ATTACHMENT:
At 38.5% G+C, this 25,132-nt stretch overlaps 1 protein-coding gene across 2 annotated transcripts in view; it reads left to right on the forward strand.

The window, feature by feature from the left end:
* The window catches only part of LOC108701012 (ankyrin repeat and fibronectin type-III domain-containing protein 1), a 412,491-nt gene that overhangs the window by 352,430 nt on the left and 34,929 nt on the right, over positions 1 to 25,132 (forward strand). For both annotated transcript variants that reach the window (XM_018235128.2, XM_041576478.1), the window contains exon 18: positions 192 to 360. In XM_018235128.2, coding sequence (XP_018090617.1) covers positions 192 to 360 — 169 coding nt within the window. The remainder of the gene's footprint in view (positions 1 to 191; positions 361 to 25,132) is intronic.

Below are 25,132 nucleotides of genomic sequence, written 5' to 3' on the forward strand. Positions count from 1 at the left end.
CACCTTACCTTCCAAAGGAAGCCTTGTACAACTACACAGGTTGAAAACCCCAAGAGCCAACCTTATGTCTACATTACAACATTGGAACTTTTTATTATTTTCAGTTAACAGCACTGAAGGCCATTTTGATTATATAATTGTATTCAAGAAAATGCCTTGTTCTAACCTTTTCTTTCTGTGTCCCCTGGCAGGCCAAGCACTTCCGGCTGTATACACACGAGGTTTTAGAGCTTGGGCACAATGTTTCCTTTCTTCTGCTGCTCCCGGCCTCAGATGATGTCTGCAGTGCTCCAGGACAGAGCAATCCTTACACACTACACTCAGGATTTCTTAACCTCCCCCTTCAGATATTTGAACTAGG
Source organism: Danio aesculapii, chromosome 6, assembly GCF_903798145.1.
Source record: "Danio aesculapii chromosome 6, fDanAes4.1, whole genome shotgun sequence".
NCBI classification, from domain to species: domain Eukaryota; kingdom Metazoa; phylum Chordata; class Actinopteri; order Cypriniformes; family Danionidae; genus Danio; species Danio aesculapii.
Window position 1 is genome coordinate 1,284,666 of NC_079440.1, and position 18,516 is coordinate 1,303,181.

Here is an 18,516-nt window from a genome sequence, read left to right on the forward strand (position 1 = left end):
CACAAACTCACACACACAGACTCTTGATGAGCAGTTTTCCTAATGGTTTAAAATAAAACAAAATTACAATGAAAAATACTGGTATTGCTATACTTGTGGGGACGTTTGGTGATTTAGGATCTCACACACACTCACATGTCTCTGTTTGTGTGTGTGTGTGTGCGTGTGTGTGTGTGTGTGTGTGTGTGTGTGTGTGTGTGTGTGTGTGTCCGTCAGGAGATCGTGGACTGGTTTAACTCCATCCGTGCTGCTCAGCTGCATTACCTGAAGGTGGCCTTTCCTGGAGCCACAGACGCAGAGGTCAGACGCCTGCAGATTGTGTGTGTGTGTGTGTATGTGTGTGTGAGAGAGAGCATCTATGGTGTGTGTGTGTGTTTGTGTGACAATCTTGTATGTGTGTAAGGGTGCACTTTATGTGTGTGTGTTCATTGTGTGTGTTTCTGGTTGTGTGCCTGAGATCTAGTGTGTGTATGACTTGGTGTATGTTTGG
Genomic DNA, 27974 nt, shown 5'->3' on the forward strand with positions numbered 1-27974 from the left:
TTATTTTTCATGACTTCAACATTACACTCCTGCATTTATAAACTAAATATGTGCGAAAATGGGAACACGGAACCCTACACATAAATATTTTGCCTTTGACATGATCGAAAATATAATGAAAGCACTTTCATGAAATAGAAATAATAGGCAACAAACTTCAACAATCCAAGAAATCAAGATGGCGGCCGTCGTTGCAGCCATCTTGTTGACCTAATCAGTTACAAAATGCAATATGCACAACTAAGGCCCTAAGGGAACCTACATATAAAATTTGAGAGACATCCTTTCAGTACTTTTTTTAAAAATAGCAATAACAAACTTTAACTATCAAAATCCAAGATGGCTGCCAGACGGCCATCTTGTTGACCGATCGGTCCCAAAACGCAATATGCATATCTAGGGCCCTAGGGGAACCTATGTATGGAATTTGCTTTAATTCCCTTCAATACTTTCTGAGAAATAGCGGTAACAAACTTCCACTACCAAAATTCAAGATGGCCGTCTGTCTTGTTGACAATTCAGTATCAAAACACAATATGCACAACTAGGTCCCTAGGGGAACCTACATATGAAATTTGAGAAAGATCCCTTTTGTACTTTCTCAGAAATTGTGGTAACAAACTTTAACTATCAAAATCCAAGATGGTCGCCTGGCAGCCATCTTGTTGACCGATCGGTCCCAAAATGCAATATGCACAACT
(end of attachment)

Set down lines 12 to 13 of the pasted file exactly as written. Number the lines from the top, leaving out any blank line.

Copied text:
Genomic DNA, 27974 nt, shown 5'->3' on the forward strand with positions numbered 1-27974 from the left:
TTATTTTTCATGACTTCAACATTACACTCCTGCATTTATAAACTAAATATGTGCGAAAATGGGAACACGGAACCCTACACATAAATATTTTGCCTTTGACATGATCGAAAATATAATGAAAGCACTTTCATGAAATAGAAATAATAGGCAACAAACTTCAACAATCCAAGAAATCAAGATGGCGGCCGTCGTTGCAGCCATCTTGTTGACCTAATCAGTTACAAAATGCAATATGCACAACTAAGGCCCTAAGGGAACCTACATATAAAATTTGAGAGACATCCTTTCAGTACTTTTTTTAAAAATAGCAATAACAAACTTTAACTATCAAAATCCAAGATGGCTGCCAGACGGCCATCTTGTTGACCGATCGGTCCCAAAACGCAATATGCATATCTAGGGCCCTAGGGGAACCTATGTATGGAATTTGCTTTAATTCCCTTCAATACTTTCTGAGAAATAGCGGTAACAAACTTCCACTACCAAAATTCAAGATGGCCGTCTGTCTTGTTGACAATTCAGTATCAAAACACAATATGCACAACTAGGTCCCTAGGGGAACCTACATATGAAATTTGAGAAAGATCCCTTTTGTACTTTCTCAGAAATTGTGGTAACAAACTTTAACTATCAAAATCCAAGATGGTCGCCTGGCAGCCATCTTGTTGACCGATCGGTCCCAAAATGCAATATGCACAACT